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View Diary: If women are going into combat, then it's time to ratify the ERA [Important Update] (181 comments)

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  •  Women still make only a fraction of the pay of (4+ / 0-)

    men.  Women still face problems with promotions at work, with where they're allowed to go to school, with what kinds of training they're allowed, with what health care they're allowed (viagra is covered, but birth control pills even for health reasons aren't?).  As I said in another comment, women should be the ones pointing out the ways they still face discrimination, Supreme Court ruling being ignored.

    Just because the Supreme Court has ruled (e.g. Roe v. Wade) doesn't mean laws won't be passed trying to get around it or even directly challenging it.

    •  birth control *IS* a health reason (3+ / 0-)
      Recommended by:
      ColoTim, arlene, nzanne

      pregnancy is dangerous.

      In this backassward banana-republic-wannabe nation, it's getting more so every day.

      LBJ, Lady Bird, Anne Richards, Barbara Jordan, Sully Sullenberger, Ike, Drew Brees, Molly Ivins --Texas is no Bush league! -7.50,-5.59

      by BlackSheep1 on Thu Jan 24, 2013 at 03:35:15 PM PST

      [ Parent ]

    •  Pay discrimination is already illegal (1+ / 0-)
      Recommended by:
      MichaelNY

      The fact that pay discrimination persists isn't because Congress lacks the authority to pass legislation on the issue. So I don't see how the ERA would remedy discrimination in pay.

      •  As others have said, laws are much easier to (2+ / 0-)
        Recommended by:
        Reepicheep, worldlotus

        ignore or change/overturn than Constitutional amendments are.  You put it into the Constitution, it's going to stay there.  The court says the 14th Amendment doesn't cover this issue (otherwise, why wouldn't this be illegal now?)

        •  But the ERA won't reach private discrimination (1+ / 0-)
          Recommended by:
          MichaelNY

          unless it is interpreted very differently from the 14th Amendment.

          The 14th Amendment bans discrimination by governments. Not only does it not forbid private discrimination in employment in its own right, but it doesn't even authorize Congress to pass laws against employment discrimination (except by government employers). See, the Civil Rights Cases. That's why Congress had to rely on its powers under the Commerce Clause to pass Title VII of the Civil Rights Act.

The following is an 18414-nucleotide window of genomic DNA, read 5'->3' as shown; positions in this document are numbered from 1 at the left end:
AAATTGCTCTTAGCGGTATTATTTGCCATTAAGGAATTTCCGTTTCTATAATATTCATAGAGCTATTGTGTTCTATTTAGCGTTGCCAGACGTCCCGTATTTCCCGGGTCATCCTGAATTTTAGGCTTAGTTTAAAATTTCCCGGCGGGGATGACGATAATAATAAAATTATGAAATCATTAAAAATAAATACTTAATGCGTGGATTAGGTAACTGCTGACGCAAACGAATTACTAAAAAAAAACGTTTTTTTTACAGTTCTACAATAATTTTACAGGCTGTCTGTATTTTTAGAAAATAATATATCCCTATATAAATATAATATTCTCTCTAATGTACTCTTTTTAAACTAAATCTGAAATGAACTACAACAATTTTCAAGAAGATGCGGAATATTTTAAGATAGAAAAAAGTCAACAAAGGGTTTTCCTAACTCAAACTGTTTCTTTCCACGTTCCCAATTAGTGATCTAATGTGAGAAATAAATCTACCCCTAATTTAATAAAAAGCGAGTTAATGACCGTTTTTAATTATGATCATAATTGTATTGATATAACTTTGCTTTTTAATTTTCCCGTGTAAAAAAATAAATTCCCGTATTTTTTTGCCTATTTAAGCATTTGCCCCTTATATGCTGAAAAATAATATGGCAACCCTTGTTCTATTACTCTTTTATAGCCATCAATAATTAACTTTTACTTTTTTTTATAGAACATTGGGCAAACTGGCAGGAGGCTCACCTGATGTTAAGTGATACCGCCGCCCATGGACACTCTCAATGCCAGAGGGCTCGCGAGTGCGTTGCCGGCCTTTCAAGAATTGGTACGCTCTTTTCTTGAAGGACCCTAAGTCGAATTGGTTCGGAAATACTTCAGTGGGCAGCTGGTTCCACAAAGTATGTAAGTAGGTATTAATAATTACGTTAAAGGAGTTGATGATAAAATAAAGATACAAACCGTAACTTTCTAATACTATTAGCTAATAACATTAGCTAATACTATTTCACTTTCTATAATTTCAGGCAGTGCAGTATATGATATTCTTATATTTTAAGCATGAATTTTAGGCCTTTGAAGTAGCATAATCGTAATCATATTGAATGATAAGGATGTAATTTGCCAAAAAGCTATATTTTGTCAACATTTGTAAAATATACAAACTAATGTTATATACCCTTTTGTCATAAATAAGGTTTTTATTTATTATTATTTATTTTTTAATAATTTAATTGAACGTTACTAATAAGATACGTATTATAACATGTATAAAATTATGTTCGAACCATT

And there's every reason to believe that the courts would interpret the ERA the same way--unless "equality of rights under the law" means something different than "the equal protection of the laws," the ERA is going to have virtually no effect on workplace discrimination.

          •  I refer you to the ERA organization page at (0+ / 0-)

            http://www.equalrightsamendment.org/....  They can answer your questions better than I can.

            •  It doesn't seem to address the issue (0+ / 0-)

              that the Court has not recognized that the 14th Amendment gave the Federal government the right to address the actions of private citizens (like the Ku Klux Klan). I don't think we want an ERA that will be interpreted by the courts as affecting only governmental action.

              Formerly Pan on Swing State Project

              by MichaelNY on Fri Jan 25, 2013 at 02:51:27 PM PST

              [ Parent ]

            •  They skirt the issue (0+ / 0-)

              Although the website implies there is a relationship between employment discrimination and the ERA, it offers no explaination of how or why this would be the case. If anything, it's discussion of the 14th Amendment suggests that the sole impact of ERA would be to make sex a suspect class. While this is undeniably true, the impact would be quite limited--instead of proving that a policy was reasonably related to an important government interest, government would have to prove that a policy was narrowly tailored to a compelling interest in order to justify gender discrimination.

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